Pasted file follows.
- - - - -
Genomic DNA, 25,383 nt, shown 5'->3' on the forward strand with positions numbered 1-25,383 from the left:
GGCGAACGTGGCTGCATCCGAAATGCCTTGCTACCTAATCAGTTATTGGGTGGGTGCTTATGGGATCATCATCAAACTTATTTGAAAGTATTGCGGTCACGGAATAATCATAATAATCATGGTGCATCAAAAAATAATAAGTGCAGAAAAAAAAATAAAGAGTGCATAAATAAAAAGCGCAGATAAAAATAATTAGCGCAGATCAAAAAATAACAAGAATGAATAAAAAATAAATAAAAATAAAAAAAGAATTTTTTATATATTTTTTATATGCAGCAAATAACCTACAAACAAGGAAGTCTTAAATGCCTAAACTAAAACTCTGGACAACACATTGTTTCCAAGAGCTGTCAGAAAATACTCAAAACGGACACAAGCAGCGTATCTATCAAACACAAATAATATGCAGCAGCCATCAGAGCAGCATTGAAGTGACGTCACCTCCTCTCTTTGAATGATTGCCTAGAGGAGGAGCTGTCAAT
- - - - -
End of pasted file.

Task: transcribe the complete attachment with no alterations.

Genomic DNA, 25,383 nt, shown 5'->3' on the forward strand with positions numbered 1-25,383 from the left:
GGCGAACGTGGCTGCATCCGAAATGCCTTGCTACCTAATCAGTTATTGGGTGGGTGCTTATGGGATCATCATCAAACTTATTTGAAAGTATTGCGGTCACGGAATAATCATAATAATCATGGTGCATCAAAAAATAATAAGTGCAGAAAAAAAAATAAAGAGTGCATAAATAAAAAGCGCAGATAAAAATAATTAGCGCAGATCAAAAAATAACAAGAATGAATAAAAAATAAATAAAAATAAAAAAAGAATTTTTTATATATTTTTTATATGCAGCAAATAACCTACAAACAAGGAAGTCTTAAATGCCTAAACTAAAACTCTGGACAACACATTGTTTCCAAGAGCTGTCAGAAAATACTCAAAACGGACACAAGCAGCGTATCTATCAAACACAAATAATATGCAGCAGCCATCAGAGCAGCATTGAAGTGACGTCACCTCCTCTCTTTGAATGATTGCCTAGAGGAGGAGCTGTCAAT